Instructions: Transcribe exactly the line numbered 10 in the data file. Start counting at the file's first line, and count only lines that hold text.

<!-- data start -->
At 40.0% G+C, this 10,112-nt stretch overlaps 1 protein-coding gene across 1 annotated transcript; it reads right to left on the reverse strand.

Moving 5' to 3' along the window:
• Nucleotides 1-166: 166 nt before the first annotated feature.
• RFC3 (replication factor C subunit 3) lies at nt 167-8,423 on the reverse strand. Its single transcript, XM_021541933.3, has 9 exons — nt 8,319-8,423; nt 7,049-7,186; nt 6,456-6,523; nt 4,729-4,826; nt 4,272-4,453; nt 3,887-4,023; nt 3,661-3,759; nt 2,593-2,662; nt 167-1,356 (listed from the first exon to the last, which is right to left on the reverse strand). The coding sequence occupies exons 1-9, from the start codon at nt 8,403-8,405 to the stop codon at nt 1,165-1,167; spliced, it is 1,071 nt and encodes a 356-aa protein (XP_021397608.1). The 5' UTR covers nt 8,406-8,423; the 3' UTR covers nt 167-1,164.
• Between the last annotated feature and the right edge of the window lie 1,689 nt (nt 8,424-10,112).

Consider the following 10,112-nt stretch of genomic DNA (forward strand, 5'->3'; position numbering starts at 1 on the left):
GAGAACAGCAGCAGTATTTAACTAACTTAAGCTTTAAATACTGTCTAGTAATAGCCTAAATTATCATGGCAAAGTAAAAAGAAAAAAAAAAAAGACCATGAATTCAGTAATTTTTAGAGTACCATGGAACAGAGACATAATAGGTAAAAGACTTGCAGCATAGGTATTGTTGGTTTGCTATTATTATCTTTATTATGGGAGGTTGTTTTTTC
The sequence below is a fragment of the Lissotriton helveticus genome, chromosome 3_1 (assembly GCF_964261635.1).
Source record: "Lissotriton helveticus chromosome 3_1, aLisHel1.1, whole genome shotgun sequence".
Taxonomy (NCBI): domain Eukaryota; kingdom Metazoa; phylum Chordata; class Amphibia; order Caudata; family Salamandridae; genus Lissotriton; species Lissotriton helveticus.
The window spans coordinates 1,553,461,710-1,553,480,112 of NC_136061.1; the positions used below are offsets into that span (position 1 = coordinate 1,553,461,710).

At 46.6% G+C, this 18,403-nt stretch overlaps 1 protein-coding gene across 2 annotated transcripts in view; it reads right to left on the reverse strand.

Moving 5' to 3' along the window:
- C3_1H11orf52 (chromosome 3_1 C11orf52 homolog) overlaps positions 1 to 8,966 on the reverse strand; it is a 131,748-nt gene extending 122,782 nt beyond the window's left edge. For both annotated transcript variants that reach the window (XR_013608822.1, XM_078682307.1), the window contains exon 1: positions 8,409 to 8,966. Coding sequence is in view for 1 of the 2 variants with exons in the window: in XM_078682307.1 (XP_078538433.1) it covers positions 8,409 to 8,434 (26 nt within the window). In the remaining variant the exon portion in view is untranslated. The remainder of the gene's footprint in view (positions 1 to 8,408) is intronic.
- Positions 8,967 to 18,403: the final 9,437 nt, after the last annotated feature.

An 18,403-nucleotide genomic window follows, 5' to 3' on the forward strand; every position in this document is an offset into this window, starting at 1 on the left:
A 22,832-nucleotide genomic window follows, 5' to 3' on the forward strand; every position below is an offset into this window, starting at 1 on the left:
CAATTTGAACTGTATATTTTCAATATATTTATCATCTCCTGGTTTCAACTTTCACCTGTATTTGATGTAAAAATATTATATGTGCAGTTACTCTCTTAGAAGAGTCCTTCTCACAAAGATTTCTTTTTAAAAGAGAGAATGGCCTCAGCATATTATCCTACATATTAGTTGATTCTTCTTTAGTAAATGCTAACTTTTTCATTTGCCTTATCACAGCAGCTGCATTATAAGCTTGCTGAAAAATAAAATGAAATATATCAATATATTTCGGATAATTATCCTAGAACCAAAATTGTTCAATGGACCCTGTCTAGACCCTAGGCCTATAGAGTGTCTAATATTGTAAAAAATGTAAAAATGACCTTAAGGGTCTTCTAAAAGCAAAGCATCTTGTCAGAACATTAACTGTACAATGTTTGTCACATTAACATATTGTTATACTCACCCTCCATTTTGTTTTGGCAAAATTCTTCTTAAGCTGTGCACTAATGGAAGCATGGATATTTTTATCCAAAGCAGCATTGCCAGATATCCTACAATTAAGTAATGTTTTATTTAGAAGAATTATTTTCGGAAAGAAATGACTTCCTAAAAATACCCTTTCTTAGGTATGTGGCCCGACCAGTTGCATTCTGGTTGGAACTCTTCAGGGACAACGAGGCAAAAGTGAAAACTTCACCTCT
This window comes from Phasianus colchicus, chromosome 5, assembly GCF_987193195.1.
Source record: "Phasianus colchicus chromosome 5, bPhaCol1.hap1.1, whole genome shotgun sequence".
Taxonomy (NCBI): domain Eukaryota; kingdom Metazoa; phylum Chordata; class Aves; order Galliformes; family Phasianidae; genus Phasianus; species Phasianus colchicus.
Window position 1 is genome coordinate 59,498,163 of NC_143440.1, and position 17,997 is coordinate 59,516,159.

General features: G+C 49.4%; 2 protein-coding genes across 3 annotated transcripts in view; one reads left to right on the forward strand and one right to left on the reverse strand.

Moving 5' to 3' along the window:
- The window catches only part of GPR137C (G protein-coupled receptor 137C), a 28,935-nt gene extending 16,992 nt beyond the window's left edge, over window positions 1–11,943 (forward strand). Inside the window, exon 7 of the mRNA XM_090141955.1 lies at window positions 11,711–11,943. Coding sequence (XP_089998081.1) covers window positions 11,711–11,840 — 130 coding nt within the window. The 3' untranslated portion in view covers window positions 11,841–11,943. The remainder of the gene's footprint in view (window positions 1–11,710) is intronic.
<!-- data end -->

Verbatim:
Taxonomy (NCBI): domain Eukaryota; kingdom Metazoa; phylum Chordata; class Amphibia; order Caudata; family Salamandridae; genus Lissotriton; species Lissotriton helveticus.